Welcome to Matrix

Matrix: The Center for Digital Humanities & Social Sciences works with museums, libraries, archives, and heritage sites to digitize, preserve, and provide access to collections of cultural and historical materials. We collaborate with scholars, educators, institutions, and community members to create tools and digital experiences that engage researchers, students, and the public in questions about the past and our shared culture. We build software and services that enable the analysis and interpretation of historical and cultural data in new and innovative ways. We work with students, scholars, communities, and institutions to build critical digital skills, capacity, and infrastructure.

Recent News

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MATRIX scholars visit Bhandarkar Oriental Research Institute in India for cultural exchange

In 2017, Matrix collaborated with the MSU Museum to continue building exciting partnership activities with the Bhandarkar Oriental Research Institute (BORI) in Pune, India. The MSU Museum launched a formal staff exchange program with BORI in September 2016 that focuses on Indian and Indian American history and culture, and as part of this exchange Dr. Dean Rehberger, Director of MATRIX; Dr.Walter Hawthorne, Chair of the MSU History Department; Dr. Marsha MacDowell, Curator, MSU Museum and Professor of Art, Art History, and Design; and Dr. C. Kurt Dewhurst, Director of Arts and Culture, University Outreach & Engagement and Curator, MSU Museum and Prof. of English, visited BORI in September 2017.

During the visit, they conducted research in Goa, India, and Pune, India, and delivered several talks, titled “Matrix, Archives, and the Digital Humanities,” "Digital Humanities, Museums, and Online Presence," and "Digital Humanities Research and Teaching." The primary focus of the visit was discussing new opportunities for the exchange program, and new projects involving BORI and MSU Museum collections and digital humanities methodologies.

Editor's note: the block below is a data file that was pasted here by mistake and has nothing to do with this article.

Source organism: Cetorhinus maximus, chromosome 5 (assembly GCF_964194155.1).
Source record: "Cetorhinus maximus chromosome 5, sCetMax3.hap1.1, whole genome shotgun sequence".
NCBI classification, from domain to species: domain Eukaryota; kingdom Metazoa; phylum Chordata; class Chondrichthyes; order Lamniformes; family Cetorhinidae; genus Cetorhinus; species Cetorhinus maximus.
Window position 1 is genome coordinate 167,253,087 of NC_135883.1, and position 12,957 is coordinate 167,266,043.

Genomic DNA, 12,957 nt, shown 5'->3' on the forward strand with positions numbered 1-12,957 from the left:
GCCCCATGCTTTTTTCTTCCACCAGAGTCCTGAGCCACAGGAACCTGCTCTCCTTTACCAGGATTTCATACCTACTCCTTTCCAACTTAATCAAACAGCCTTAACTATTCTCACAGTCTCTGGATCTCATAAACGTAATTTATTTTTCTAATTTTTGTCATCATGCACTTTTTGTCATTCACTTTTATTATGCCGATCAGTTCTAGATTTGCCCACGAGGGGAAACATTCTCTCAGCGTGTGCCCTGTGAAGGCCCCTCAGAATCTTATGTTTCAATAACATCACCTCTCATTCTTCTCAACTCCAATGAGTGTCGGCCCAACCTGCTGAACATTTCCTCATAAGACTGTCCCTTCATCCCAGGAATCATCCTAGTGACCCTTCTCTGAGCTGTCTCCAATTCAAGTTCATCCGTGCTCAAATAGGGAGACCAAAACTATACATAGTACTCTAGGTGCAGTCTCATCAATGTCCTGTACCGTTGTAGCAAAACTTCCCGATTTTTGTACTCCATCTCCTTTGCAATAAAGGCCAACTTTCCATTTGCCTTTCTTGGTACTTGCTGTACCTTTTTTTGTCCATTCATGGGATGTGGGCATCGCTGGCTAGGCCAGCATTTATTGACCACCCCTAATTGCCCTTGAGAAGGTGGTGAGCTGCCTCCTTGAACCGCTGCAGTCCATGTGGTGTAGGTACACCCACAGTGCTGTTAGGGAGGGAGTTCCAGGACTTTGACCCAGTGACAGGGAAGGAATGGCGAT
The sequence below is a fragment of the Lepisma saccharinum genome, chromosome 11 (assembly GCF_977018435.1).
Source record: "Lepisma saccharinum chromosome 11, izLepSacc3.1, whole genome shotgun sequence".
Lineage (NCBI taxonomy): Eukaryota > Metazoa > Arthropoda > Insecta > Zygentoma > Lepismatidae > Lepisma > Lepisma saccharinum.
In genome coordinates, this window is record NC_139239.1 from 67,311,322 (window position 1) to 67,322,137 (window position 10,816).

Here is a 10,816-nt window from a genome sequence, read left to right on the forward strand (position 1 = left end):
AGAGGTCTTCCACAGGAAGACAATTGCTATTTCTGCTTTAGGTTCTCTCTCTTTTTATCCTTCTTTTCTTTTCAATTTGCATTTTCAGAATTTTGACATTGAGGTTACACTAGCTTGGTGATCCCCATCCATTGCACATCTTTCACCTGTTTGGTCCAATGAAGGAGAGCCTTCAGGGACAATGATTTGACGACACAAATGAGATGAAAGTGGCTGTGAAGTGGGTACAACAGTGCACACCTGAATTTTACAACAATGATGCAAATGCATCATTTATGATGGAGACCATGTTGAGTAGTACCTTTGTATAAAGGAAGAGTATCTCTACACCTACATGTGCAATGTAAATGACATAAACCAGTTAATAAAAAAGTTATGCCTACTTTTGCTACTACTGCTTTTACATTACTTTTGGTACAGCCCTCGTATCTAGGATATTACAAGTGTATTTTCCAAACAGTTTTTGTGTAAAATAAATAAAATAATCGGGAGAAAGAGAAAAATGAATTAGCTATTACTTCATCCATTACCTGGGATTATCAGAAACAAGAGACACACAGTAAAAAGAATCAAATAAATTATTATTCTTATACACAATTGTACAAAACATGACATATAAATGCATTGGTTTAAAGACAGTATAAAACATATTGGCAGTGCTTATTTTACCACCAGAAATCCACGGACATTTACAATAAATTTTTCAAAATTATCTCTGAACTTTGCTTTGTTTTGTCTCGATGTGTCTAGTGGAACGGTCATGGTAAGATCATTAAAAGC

Following the visit to India, the MSU Museum hosted two colleagues from BORI in October 2017 for intensive consultations with museum and other MSU faculty, staff, and administrators. The visiting colleagues were Dr. Amruta Natu, Curator and Collection Manager, and Dr. Sudheer Vaishampayan, Head of Technology. Part of the visit included discussing a course of learning experiences pertaining to American museums and archives as part of the exchange program. During the visit the MSU Museum also hosted the annual Taste of India event program with current and prospective donors. The event included food prepared by local community cooks, Indian dance and music presentations by MSU students (under the direction of Dr. Sitara Thobani, MSU Residential College of Arts and Humanities), and short presentations by visiting staff from BORI.

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MSU receives $1.5M Mellon Foundation grant to build extensive database on the historic slave trade

Matrix is excited to announce Enslaved: The People of the Historic Slave Trade, a project supported by a $1.47 million grant from The Andrew W. Mellon Foundation. The project will create an online data hub that will bring together many datasets of African slavery and the Atlantic slave trade.

Previously, projects archiving the history of enslaved peoples were separated, and finding information about individuals across the different datasets was an arduous or sometimes impossible task. In response to this, the Enslaved project will make many datasets searchable from a single website, and will allow users to find all data related to a particular individual across many projects. This will present unprecedented opportunities for accessing, searching, and visualizing information about enslaved persons and their stories. Scholars will be able to provide new insights on the historical slave trade based on more information than ever before, and descent communities and the interested public will be able to engage with the lived experiences of enslaved persons through the records of their lives.

The project will take 18 months, and is the first phase of a multi-phase plan. In phase one, MSU and partners will develop a proof-of-concept to show data can be linked across eight well-established online databases, including a collection at MSU’s Matrix.

Dean Rehberger, director of Matrix: The Center for Digital Humanities and Social Sciences at MSU, will lead the project along with Walter Hawthorne, professor and chair of MSU’s Department of History, and Ethan Watrall, associate director of Matrix and assistant professor of Anthropology. For more information and updates, follow the Enslaved project at: www.enslaved.org